Any interview has the power to make an interviewee get hot and bothered, but what if you don’t even know what type of interview to expect? Sometimes you may even be faced with interviewing with more than one person, any of whom could have a different idea of what an effective interview should be. If you want an idea of the most common interview formats and why they may be chosen, read on.
1. If you’ve been in the job market for a long time or apply for an overabundance of positions, the most common type of interview scenario you will face is what can be called the “traditional” interview. Nearly every job seeker is familiar with this type of situation: you sit down with one person and answer scripted (and predictable) questions used to inform the interviewer on your appropriateness for a position. Nothing too surprising here.
2. The next most common form, the phone interview, is typically used as a screening process to identify candidates to move onto the “real” (read: traditional) interview. But don’t be overconfident since the phone interview is the only way to reach the full interview. As such, you should prepare for it as you would an in-person interview but adapted for a voice-only environment.
3. The video interview (or the phone interview for the Internet Age) is more and more becoming a regular part of job application processes everywhere. Since video interviews (e.g. Skype) are even more similar to in-person interviews, you will want to look and sound the part of the consummate professional.
4. A more specialized interview format is known as the case interview and involves the presentation of a business problem or intellectual puzzle to the interviewee. While by no means are case interviews a threat to overthrow more traditional formats, they are becoming more widely used to test candidates for consultancies, technology companies, and even government agencies.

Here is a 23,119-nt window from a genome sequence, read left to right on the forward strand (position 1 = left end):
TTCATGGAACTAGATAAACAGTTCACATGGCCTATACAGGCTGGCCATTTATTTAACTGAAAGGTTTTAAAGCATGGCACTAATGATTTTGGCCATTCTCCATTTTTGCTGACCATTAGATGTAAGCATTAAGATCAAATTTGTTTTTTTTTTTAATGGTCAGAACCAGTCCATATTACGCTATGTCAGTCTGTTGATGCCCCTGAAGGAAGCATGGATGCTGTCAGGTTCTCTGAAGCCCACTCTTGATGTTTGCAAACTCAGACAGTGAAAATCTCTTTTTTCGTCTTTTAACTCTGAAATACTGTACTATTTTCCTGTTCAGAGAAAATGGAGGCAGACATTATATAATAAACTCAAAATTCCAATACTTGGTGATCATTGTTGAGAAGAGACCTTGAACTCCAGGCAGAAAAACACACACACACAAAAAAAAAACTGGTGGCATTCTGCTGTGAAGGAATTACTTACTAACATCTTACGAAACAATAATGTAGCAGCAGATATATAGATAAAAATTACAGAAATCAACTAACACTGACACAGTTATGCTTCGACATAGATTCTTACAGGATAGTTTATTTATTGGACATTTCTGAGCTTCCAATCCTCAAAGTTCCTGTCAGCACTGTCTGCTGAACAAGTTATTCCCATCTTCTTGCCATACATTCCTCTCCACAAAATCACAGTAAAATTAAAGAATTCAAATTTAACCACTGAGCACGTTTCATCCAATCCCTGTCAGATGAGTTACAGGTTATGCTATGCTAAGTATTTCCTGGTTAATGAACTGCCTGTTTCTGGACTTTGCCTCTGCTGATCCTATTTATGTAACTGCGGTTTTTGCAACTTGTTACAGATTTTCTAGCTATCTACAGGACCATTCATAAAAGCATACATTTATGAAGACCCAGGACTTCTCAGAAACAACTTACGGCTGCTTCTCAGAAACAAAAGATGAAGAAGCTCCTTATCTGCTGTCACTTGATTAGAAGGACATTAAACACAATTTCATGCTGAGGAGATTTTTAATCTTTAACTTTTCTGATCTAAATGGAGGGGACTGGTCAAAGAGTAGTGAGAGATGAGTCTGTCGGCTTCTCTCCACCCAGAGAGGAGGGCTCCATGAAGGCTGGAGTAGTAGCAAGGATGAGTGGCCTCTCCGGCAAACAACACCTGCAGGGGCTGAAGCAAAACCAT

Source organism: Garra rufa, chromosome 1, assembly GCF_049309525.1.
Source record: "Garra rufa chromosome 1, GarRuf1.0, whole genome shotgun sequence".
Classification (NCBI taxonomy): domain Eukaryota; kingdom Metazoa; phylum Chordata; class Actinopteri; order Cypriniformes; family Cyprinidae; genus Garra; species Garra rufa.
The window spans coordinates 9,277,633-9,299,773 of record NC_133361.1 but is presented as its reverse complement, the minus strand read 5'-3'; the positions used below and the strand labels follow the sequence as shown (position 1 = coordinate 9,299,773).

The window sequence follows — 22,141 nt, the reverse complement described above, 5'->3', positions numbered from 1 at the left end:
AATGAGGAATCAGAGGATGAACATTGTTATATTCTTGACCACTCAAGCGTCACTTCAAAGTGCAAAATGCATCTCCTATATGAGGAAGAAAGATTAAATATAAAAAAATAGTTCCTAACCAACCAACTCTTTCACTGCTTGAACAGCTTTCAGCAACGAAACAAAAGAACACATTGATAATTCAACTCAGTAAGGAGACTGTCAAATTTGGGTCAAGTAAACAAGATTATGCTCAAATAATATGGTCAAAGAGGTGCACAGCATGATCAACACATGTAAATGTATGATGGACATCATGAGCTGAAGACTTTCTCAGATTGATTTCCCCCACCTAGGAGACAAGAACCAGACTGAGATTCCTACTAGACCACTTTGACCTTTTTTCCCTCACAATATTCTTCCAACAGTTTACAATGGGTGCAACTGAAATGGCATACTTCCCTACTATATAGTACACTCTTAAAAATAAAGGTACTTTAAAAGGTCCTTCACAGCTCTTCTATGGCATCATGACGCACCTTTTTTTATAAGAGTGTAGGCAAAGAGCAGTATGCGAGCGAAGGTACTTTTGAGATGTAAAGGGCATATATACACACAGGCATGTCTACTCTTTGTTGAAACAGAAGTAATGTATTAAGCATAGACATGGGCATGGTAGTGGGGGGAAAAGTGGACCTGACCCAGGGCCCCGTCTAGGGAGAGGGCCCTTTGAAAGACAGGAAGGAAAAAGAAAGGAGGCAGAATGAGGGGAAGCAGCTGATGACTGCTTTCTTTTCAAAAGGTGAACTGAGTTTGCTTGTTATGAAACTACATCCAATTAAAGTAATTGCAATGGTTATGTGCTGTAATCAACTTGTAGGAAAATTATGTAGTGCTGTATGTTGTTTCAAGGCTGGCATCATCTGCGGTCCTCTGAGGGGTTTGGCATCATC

5. Large, highly competitive companies (especially technology firms) typically like to utilize the puzzle interview format to determine how well candidates think on their feet when faced with an unexpected problem requiring intellectual agility and creativity. Unlikely and even bizarre puzzles may be presented here in order to gauge how an interviewee will approach and progress through tough, unpredictable challenges.
6. Possibly one of the most preferred interview types, the lunch interview, is intentionally casual and usually a positive sign that an employer already likes what they see of a candidate. Lunch interviews are performed over a meal and used to learn more about your social skills and how you act outside of the office.
7. Some industries still require apprenticing interviews where candidates are required to complete actual job tasks as part of the interview process. These occur when a company would rather see the work you can do rather than simply hear about it.
8. Team-based jobs or those where you report to multiple superiors may require an interview involving multiple people asking their own sets of questions at the same time. The difficulty here is not only of overcoming the intimidation factor of facing down multiple interviewers at once, but also of making sure to make positing, lasting impressions on each decision-maker.
No matter the type of interview you may be facing, preparation is the key. Know the job description, know the organization, perfect your elevator speech, and practice beforehand and you should be adequately prepared for anything an interviewer will throw at you.